Food for thought for the Tories over helping Britain’s poor

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From: Robert Reynolds, West Bank, Batley.

IT is beyond contempt that the modern-day Tory party refuses to accept the role of food banks in our society. It’s a natural progression of the way our nation is organised and technological change.

The Tories gleefully signed up to globalisation which saw 200 million working class jobs disappear to the Far East. All for the purpose of reducing business costs and more profit.

Then we got the classic divide and conquer. The unemployed are without work because they’re lazy. Cut their benefits. Force them into unacceptable jobs, zero hour contracts, low part-time pay. And if that can’t be done, sanction them.

A recent Freedom of Information request has received the following information. Over 221 people in receipt of benefits are dying every month.

This is from starvation and suicide. Something the odious Iain Duncan Smith never mentions.

Dr Glynn Powell (The Yorkshire Post, December 16) has warned of revolution. That will not happen until the middle classes are denied their comforts.

As the working class jobs disappear, so do the management jobs. It’s only a matter of time.

If I were a Tory, I’d be looking for new ideas… fast!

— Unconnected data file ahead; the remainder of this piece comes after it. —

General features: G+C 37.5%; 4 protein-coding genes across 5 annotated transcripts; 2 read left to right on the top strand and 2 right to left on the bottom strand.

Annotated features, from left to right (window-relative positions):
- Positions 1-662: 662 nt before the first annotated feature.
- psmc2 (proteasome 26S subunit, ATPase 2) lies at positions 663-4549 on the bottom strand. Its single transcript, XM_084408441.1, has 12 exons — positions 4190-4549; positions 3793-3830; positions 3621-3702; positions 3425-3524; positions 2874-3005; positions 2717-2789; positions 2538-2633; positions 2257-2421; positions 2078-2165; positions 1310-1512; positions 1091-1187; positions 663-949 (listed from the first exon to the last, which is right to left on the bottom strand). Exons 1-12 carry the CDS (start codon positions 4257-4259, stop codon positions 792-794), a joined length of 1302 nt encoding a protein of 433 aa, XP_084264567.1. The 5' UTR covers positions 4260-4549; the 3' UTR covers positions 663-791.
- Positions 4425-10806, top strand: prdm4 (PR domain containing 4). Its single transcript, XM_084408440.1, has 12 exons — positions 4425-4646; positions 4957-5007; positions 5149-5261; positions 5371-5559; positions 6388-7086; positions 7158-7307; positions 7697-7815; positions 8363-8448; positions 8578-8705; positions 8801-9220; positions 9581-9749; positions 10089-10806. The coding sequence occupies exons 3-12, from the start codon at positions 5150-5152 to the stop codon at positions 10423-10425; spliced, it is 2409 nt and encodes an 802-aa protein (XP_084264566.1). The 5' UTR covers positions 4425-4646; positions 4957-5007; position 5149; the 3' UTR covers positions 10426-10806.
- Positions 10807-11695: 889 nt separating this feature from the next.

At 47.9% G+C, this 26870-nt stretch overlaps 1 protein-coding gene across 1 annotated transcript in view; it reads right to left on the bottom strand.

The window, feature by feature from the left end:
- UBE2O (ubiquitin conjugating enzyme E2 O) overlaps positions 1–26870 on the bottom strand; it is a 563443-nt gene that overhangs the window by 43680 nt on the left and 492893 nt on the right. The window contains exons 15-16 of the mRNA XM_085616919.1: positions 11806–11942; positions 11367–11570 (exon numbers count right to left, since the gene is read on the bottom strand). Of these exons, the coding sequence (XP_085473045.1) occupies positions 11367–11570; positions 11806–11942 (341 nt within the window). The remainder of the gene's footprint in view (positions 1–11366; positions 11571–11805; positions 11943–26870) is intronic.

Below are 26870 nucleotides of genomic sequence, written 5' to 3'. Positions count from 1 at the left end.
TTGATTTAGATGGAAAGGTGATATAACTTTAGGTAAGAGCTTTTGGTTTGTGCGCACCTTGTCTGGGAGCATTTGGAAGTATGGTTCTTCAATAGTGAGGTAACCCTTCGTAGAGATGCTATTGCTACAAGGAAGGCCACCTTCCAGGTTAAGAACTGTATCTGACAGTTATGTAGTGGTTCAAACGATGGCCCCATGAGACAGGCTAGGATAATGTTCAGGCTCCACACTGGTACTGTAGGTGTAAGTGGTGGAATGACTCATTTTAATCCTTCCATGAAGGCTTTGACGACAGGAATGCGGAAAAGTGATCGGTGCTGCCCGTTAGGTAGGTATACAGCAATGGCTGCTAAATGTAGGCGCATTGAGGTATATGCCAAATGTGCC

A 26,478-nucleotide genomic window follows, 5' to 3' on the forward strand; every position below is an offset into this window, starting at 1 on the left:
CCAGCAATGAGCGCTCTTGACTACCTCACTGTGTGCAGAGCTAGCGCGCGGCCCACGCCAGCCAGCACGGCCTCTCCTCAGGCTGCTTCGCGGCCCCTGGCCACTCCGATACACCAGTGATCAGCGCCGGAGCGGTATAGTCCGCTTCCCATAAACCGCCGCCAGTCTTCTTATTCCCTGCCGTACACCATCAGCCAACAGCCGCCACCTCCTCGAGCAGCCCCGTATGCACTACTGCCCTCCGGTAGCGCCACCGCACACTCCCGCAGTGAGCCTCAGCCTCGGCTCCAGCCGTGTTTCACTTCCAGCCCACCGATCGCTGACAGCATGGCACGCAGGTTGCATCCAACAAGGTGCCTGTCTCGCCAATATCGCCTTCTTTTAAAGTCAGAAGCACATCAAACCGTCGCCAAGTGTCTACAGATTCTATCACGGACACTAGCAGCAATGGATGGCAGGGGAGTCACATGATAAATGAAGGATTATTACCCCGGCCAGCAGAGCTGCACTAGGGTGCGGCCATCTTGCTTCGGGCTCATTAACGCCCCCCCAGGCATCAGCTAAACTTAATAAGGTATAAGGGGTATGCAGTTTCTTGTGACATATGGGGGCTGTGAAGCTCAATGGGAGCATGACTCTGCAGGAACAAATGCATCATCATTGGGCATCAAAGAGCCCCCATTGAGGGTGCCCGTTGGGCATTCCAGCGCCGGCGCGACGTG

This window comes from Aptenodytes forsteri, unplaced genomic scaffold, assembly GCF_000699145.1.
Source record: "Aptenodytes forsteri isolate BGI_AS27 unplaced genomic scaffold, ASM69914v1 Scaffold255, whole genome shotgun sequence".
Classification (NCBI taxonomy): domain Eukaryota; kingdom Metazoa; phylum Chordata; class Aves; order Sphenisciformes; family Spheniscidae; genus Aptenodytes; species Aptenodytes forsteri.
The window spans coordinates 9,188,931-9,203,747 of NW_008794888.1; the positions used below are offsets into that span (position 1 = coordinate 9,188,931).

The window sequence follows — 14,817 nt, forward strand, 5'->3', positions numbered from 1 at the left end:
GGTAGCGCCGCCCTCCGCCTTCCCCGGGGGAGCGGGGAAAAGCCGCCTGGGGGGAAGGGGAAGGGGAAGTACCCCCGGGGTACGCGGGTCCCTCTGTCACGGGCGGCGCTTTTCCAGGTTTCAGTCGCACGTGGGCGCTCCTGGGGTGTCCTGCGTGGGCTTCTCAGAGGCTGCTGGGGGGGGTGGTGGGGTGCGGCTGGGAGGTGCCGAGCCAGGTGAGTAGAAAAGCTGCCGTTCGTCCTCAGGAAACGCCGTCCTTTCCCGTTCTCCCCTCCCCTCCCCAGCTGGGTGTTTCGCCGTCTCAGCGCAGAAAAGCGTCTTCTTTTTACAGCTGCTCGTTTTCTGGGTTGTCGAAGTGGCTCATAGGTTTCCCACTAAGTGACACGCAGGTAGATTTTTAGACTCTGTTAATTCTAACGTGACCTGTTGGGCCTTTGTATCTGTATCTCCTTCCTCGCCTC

From: John Watson, Hutton Hill, Leyburn.

I TOTALLY agree with Hugh Rogers (The Yorkshire Post, December 17) regarding child poverty and food banks.

The welfare budget in this country costs us round about £160bn per year. You may wonder how that is possible, and where does it all go.

It is possible for a family with more than one child to receive £26,000 or more per year when all the benefits are claimed.

When you digest those sort of figures, it would seem impossible for certain clergy and trendy social workers to come to the conclusion that this is the cause of food banks and child poverty.

It is becoming a political argument, not a clerical one.

I am no politician or economist, but I have said for years that child benefit should only be paid in vouchers or something similar.

How often does that money end up in the pub or the tobacconist or even the travel agents?

A friend of mine says that where he lives some pubs are full at 10 o’clock in the morning.

Of course we have to have a welfare system, run properly and strictly, and anybody abusing it at other people’s expense should be given the harshest penalties.